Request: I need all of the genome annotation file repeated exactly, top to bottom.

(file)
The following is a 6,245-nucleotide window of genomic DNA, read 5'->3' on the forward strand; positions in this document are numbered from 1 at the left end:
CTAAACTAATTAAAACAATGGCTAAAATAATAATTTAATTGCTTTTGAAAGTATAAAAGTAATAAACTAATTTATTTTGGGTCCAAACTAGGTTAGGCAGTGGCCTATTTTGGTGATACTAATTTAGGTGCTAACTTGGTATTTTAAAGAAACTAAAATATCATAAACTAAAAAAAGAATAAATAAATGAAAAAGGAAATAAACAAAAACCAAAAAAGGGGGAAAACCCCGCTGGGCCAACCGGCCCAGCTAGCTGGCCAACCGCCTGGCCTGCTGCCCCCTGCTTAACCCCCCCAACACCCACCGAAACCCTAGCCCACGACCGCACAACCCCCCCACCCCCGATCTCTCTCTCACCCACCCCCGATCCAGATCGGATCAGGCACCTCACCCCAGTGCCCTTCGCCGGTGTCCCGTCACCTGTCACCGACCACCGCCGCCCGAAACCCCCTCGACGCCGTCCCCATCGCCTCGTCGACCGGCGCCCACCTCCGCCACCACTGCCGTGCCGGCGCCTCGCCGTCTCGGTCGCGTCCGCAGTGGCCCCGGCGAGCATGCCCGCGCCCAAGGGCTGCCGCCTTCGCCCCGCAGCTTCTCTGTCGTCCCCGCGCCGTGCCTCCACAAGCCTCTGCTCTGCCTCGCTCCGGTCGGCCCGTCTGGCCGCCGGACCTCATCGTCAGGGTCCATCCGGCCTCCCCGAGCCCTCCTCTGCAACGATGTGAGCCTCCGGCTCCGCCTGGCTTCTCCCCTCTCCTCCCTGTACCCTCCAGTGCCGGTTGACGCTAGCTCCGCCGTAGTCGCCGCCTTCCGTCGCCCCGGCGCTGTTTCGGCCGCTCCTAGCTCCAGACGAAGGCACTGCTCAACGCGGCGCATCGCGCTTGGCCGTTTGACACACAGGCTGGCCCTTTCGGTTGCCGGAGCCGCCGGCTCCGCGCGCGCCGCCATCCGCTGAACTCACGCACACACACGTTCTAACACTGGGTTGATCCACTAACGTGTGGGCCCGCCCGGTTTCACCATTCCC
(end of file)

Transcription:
The following is a 6,245-nucleotide window of genomic DNA, read 5'->3' on the forward strand; positions in this document are numbered from 1 at the left end:
CTAAACTAATTAAAACAATGGCTAAAATAATAATTTAATTGCTTTTGAAAGTATAAAAGTAATAAACTAATTTATTTTGGGTCCAAACTAGGTTAGGCAGTGGCCTATTTTGGTGATACTAATTTAGGTGCTAACTTGGTATTTTAAAGAAACTAAAATATCATAAACTAAAAAAAGAATAAATAAATGAAAAAGGAAATAAACAAAAACCAAAAAAGGGGGAAAACCCCGCTGGGCCAACCGGCCCAGCTAGCTGGCCAACCGCCTGGCCTGCTGCCCCCTGCTTAACCCCCCCAACACCCACCGAAACCCTAGCCCACGACCGCACAACCCCCCCACCCCCGATCTCTCTCTCACCCACCCCCGATCCAGATCGGATCAGGCACCTCACCCCAGTGCCCTTCGCCGGTGTCCCGTCACCTGTCACCGACCACCGCCGCCCGAAACCCCCTCGACGCCGTCCCCATCGCCTCGTCGACCGGCGCCCACCTCCGCCACCACTGCCGTGCCGGCGCCTCGCCGTCTCGGTCGCGTCCGCAGTGGCCCCGGCGAGCATGCCCGCGCCCAAGGGCTGCCGCCTTCGCCCCGCAGCTTCTCTGTCGTCCCCGCGCCGTGCCTCCACAAGCCTCTGCTCTGCCTCGCTCCGGTCGGCCCGTCTGGCCGCCGGACCTCATCGTCAGGGTCCATCCGGCCTCCCCGAGCCCTCCTCTGCAACGATGTGAGCCTCCGGCTCCGCCTGGCTTCTCCCCTCTCCTCCCTGTACCCTCCAGTGCCGGTTGACGCTAGCTCCGCCGTAGTCGCCGCCTTCCGTCGCCCCGGCGCTGTTTCGGCCGCTCCTAGCTCCAGACGAAGGCACTGCTCAACGCGGCGCATCGCGCTTGGCCGTTTGACACACAGGCTGGCCCTTTCGGTTGCCGGAGCCGCCGGCTCCGCGCGCGCCGCCATCCGCTGAACTCACGCACACACACGTTCTAACACTGGGTTGATCCACTAACGTGTGGGCCCGCCCGGTTTCACCATTCCC